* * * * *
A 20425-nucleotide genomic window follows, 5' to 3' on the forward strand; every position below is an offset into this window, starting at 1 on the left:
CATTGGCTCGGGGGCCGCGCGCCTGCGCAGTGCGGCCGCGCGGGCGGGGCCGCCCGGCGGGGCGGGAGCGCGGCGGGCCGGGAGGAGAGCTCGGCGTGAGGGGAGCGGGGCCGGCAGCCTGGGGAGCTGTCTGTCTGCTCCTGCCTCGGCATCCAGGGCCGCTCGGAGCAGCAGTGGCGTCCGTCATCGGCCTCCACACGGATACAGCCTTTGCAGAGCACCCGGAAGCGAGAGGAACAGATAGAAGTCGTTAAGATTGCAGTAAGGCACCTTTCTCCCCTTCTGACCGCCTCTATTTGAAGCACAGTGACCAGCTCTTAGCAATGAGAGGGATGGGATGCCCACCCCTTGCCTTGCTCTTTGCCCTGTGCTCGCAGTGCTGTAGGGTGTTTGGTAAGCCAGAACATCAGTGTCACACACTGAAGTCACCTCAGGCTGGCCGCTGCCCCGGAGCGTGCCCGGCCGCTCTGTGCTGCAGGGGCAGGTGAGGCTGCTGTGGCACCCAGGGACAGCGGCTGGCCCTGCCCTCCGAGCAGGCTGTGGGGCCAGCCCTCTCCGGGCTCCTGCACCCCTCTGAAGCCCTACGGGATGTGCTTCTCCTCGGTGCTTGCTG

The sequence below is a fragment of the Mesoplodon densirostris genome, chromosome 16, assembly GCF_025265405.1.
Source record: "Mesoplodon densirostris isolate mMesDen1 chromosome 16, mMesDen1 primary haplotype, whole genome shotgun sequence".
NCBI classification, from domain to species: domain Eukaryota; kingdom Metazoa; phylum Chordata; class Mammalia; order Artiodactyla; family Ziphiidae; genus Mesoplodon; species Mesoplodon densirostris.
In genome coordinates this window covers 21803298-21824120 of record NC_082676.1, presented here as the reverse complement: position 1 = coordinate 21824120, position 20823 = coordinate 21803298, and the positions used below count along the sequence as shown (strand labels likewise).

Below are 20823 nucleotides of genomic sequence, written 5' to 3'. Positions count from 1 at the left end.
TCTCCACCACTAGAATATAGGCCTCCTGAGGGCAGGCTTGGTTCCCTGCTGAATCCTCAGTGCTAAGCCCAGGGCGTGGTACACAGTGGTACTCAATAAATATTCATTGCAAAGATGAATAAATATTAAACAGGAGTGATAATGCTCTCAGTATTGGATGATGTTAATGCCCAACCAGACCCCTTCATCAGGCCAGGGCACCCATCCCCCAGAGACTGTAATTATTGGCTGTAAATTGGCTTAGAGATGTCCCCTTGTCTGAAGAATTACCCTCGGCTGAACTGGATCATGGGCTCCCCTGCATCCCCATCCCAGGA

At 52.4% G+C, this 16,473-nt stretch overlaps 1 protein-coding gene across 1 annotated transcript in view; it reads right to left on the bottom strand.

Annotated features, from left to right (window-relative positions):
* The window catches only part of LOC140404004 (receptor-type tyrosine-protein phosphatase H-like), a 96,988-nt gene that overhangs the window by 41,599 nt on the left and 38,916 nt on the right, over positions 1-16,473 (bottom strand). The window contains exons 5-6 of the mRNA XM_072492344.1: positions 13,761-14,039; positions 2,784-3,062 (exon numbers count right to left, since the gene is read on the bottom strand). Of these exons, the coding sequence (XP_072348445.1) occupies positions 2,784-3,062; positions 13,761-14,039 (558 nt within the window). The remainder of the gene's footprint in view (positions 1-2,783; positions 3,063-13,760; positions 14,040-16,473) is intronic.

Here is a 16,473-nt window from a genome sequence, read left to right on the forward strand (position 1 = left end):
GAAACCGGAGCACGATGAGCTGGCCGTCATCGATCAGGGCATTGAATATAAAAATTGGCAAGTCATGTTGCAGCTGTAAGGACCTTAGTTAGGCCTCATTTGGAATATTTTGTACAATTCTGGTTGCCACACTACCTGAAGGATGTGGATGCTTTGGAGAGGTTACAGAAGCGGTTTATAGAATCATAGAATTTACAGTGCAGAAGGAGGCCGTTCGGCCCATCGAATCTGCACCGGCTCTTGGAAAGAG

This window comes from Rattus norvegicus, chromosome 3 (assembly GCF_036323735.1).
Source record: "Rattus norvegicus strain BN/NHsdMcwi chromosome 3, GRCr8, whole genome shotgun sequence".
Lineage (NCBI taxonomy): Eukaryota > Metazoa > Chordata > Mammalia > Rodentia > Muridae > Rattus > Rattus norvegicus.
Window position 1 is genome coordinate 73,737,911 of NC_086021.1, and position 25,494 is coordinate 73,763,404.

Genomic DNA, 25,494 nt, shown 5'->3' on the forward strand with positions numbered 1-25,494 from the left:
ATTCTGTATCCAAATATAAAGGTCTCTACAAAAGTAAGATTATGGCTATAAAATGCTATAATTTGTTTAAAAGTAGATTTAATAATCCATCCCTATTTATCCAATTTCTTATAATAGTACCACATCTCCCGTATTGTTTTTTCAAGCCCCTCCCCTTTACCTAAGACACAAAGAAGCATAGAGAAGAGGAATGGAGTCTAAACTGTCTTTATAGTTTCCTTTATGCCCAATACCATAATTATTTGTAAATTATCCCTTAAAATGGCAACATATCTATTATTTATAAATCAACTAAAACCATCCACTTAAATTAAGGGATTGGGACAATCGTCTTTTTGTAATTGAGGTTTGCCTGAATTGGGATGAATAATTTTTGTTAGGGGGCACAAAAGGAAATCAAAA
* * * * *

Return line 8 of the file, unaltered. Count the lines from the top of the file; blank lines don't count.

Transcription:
TCTCCACCACTAGAATATAGGCCTCCTGAGGGCAGGCTTGGTTCCCTGCTGAATCCTCAGTGCTAAGCCCAGGGCGTGGTACACAGTGGTACTCAATAAATATTCATTGCAAAGATGAATAAATATTAAACAGGAGTGATAATGCTCTCAGTATTGGATGATGTTAATGCCCAACCAGACCCCTTCATCAGGCCAGGGCACCCATCCCCCAGAGACTGTAATTATTGGCTGTAAATTGGCTTAGAGATGTCCCCTTGTCTGAAGAATTACCCTCGGCTGAACTGGATCATGGGCTCCCCTGCATCCCCATCCCAGGA